Q&A with Gail Finsand, MS, CCC-SLP, a Speech-Language Pathologist at Madonna Rehabilitation Hospital in Lincoln, Nebraska
Gail Finsand is an SLP with a primary clinical focus on Mild Traumatic Brain Injury (MTBI). She earned her BA in Communication Disorders from the University of South Dakota in 1982 and received her MS in Communication Disorders from the University of Wisconsin-Madison in 1984. Gail is licensed in the state of Nebraska and certified by the American Speech and Hearing Association. More recently, she became a certified VitalStim provider, which is neuromuscular electrical stimulation for the treatment of dysphagia, in 2008, and was certified by the Academy of Certified Brain Injury Specialists in 2009.
Q: Who or what motivated you to become a speech-language pathologist?
A: I have always had an interest in communication, viewing it as a vital component to interpersonal relationships and connections. Communication is essential to every aspect of our lives, yet it can be taken for granted.
The summer after my sophomore year in college, my father was in a motor vehicle accident in which he sustained a severe traumatic brain injury. I learned so much during his recovery process. He had no physical challenges after his injury, but was like a different man due to his cognitive-communication impairments. I returned to school in the fall knowing that I wanted to become a speech-language pathologist and hoped I would be able to work with this specific population.
Q: Is Madonna Rehab Hospital a large or small facility? What is the major focus of Madonna?
A: With 319 beds, Madonna Rehabilitation Hospital is one of the largest freestanding rehabilitation hospitals in the country. The hospital offers a comprehensive continuum of care: a long term acute care hospital, acute inpatient rehabilitation, transitional care, rehabilitation day, outpatient care, a specialized pediatric rehabilitation hospital, and a health and wellness center. The hospital’s long term care division includes an assisted living facility for young adults and a specialized unit for patients who are ventilator-dependent.
Madonna includes a state-of-the-art research institute, which conducts studies and collaborative projects to develop the future of medical rehabilitation. As one of the nation’s foremost rehabilitation facilities for children and adults, Madonna offers many highly specialized programs and services for those who have suffered a disabling injury or illness.
Q: What’s it like working at Madonna?
A: Madonna is a place where patients, families, staff, and visitors feel inspired. Our motto is “Now You Can,” which sends a message of hope and healing.
I work with an amazing team of professionals who are always at the ready to support me in any way I need. I see myself as a life long learner and I have many resources available to me right here at Madonna.
I also feel fortunate to be part of an organization that recognizes the importance of research in the field of rehabilitation. Because we have the Madonna Research Institute, I am able to access and participate in research.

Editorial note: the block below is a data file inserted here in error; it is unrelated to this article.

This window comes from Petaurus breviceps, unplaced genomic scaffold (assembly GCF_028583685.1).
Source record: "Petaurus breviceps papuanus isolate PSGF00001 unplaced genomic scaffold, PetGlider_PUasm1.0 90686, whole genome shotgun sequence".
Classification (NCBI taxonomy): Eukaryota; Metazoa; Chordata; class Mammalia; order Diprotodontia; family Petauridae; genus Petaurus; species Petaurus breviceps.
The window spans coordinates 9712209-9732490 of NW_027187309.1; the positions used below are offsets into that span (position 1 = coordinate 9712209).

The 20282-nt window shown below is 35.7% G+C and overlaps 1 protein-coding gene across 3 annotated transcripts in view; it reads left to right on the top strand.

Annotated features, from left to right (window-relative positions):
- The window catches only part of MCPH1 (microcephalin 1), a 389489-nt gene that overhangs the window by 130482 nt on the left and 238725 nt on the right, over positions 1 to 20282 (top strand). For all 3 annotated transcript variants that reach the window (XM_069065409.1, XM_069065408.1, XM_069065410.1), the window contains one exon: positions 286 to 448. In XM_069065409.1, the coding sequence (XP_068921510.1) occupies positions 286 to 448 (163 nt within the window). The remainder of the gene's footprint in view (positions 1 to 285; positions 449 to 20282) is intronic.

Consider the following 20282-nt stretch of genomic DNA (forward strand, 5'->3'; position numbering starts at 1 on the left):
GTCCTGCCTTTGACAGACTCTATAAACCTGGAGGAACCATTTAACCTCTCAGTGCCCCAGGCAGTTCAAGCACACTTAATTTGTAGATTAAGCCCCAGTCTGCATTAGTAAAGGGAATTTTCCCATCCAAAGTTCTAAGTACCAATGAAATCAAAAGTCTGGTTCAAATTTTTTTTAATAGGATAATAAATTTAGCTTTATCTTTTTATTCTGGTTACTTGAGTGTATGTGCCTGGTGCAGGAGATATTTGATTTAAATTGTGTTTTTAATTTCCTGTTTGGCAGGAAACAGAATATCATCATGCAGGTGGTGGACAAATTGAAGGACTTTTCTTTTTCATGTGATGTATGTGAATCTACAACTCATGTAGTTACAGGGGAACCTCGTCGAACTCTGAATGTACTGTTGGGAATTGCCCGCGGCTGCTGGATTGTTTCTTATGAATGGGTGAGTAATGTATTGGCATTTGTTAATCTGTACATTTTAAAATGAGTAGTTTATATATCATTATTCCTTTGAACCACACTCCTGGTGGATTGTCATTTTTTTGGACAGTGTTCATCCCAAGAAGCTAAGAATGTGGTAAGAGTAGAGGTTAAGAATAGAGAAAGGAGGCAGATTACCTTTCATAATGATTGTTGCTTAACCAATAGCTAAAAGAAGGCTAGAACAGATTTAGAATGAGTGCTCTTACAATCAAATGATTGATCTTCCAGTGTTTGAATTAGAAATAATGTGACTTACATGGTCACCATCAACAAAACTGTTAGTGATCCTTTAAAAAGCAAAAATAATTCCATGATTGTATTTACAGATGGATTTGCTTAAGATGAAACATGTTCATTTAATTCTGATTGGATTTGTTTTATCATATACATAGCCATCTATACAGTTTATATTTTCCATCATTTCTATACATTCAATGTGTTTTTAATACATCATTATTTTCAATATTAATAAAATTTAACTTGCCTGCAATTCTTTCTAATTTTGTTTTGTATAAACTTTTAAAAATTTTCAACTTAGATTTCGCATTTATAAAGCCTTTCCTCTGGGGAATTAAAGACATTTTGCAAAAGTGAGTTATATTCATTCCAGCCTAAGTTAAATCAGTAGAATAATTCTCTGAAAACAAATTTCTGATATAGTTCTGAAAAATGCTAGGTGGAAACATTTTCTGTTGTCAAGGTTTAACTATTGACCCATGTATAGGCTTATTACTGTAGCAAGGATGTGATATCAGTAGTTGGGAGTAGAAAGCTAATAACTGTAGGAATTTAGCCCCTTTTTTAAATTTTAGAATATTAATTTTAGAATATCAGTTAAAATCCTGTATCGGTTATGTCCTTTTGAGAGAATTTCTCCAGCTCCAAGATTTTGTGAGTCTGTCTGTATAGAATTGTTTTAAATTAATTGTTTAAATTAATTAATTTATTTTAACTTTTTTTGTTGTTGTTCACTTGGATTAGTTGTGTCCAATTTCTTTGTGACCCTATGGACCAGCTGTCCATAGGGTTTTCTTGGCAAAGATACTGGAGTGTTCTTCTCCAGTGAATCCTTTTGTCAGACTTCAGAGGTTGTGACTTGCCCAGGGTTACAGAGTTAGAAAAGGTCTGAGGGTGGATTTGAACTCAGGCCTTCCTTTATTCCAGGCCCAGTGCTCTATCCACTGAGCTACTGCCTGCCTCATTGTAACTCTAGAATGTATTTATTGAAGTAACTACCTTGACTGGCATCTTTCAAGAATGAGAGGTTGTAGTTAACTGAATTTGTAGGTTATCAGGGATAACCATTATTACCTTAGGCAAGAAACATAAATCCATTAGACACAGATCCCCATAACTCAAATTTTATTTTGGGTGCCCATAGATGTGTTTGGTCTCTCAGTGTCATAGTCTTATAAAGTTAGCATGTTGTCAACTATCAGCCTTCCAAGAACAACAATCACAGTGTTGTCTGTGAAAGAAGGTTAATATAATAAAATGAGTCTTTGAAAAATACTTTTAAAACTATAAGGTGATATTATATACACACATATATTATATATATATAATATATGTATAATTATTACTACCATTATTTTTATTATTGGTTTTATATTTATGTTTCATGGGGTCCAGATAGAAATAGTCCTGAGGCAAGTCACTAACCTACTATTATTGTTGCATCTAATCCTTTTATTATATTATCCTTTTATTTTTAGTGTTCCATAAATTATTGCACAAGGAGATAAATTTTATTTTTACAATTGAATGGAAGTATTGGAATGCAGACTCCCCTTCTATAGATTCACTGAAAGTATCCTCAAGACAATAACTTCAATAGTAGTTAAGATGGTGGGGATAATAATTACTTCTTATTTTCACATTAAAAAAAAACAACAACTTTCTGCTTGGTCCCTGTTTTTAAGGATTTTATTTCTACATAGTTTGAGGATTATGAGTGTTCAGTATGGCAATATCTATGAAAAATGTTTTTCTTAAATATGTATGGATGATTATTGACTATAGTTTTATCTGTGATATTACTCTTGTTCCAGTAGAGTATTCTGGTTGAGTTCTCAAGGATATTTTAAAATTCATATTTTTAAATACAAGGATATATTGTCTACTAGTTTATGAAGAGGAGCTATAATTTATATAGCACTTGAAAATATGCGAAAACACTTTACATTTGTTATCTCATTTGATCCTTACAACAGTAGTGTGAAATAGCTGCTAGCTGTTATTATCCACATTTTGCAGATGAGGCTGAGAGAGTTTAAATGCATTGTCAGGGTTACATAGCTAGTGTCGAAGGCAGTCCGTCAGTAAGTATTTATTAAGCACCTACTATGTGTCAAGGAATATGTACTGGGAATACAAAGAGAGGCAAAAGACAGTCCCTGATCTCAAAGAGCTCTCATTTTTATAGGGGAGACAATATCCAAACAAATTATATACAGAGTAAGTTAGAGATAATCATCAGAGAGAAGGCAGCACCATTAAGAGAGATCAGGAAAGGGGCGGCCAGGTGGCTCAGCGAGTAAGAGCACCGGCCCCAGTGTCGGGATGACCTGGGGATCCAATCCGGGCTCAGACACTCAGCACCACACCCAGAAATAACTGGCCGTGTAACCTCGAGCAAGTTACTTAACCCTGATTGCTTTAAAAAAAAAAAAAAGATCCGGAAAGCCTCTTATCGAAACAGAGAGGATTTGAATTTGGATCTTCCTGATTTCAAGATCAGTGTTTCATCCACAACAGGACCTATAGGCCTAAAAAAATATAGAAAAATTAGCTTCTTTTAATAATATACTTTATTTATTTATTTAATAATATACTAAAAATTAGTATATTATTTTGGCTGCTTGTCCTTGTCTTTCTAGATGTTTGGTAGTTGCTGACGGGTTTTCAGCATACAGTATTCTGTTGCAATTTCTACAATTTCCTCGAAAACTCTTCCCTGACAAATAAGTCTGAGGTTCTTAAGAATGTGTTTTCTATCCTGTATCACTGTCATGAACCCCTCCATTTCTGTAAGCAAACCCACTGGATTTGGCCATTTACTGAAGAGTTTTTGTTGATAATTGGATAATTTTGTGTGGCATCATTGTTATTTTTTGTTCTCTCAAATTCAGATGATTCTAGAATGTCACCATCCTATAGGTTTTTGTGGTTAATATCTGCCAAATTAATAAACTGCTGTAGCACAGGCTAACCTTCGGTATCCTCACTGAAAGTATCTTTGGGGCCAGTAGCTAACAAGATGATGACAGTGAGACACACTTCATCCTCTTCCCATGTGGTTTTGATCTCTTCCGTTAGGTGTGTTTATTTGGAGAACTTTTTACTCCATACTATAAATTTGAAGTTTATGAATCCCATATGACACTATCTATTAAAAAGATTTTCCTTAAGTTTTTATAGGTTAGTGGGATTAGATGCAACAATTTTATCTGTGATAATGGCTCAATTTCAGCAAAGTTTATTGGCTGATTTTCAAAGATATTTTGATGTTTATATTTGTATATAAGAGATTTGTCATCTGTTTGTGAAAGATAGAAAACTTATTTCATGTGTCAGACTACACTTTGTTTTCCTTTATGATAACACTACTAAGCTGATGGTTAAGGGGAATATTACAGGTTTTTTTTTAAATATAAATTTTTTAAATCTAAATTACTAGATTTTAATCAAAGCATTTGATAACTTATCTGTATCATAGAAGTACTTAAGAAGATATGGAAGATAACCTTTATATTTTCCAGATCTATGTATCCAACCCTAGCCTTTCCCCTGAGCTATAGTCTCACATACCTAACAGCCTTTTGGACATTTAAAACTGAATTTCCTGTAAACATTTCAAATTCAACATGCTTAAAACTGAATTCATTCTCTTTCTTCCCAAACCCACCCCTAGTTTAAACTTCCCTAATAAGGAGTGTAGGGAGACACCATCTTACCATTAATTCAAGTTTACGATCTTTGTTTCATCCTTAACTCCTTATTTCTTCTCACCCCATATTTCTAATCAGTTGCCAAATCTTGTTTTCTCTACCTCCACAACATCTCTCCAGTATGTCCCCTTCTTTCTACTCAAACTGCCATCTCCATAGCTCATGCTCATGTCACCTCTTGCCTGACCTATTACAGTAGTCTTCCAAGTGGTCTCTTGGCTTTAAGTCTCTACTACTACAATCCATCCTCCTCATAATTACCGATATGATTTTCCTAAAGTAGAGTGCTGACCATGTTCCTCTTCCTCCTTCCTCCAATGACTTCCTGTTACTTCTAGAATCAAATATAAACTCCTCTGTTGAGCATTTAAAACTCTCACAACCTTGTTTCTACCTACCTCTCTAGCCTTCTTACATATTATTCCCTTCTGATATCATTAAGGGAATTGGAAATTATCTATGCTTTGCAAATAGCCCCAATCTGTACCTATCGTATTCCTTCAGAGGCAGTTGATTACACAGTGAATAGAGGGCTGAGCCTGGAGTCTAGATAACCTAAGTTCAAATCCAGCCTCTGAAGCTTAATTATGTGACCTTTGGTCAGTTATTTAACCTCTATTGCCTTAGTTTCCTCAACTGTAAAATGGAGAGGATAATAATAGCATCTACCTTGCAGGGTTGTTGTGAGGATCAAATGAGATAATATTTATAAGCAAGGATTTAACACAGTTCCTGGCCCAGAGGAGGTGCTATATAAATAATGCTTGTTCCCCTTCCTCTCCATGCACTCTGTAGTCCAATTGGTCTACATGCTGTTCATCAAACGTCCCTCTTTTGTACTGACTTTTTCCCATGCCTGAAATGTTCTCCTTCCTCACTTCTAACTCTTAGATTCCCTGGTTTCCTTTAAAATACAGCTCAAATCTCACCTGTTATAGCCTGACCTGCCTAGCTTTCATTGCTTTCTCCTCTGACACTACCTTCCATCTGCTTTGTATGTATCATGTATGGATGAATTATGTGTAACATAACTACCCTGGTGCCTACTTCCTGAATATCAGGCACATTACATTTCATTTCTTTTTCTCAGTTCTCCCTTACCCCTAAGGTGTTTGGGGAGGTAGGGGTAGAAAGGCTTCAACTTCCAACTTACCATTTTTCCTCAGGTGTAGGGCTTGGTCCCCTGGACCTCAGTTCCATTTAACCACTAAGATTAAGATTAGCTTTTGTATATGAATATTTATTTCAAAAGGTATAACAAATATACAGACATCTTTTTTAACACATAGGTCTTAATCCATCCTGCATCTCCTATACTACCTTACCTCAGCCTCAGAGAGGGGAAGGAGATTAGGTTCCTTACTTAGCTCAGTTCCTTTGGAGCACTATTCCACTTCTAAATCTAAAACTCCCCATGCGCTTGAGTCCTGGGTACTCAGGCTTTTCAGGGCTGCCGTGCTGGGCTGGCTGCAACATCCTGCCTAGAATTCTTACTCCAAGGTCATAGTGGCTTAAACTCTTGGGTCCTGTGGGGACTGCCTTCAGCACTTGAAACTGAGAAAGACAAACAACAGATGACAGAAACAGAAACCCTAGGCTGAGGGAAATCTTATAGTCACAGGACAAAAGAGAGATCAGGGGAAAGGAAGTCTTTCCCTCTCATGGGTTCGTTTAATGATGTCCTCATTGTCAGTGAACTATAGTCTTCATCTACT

Q: When and how did you start at Madonna?
A: I started working at Madonna in April 1994. I had recently moved from another state and was looking for a challenging and fulfilling work environment that would also allow some flexibility regarding my family. I quickly learned of Madonna’s reputation within the community and surrounding areas.
Q: Typically, what are your day-to-day responsibilities?
A: I evaluate and provide treatment for adult outpatients with speech, language, voice, cognitive-communication, and swallowing impairments. I am responsible for documentation of services. I participate in speech department meetings, rehab department meetings, and a brain injury program development team. I also supervise graduate program students, who typically participate in 12-week externships. I very much enjoy the collaboration with other professionals that’s a part of my work day.
Q: What types of patients/diagnoses do you encounter most frequently?
A: The majority of my caseload is comprised of patients with cognitive-communication impairments resulting from MTBI. It is common for me to also have patients who have sustained more severe traumatic brain injuries, strokes, or who have progressive neurological diseases such as Parkinson’s disease and Multiple Sclerosis.
Q: Can you share a motivational story about your experiences?
A: One story that is particularly memorable is my experience with a woman who suffered a severe stroke during childbirth. Her baby was born strong and healthy, but she had significant aphasia affecting all aspects of language. This woman had two preschool children as well. Prior to her stroke, one of her most treasured times of day was reading to her kids. Reading was one of many areas we addressed in her therapy. I will never forget the day she enthusiastically told me that she was able read a book aloud to her children. Although it seems like a simple accomplishment, it held more meaning for her than she was able to describe.
Q: Are there other areas of interest for you as a speech-language therapist, either clinically or educationally, that you plan to pursue?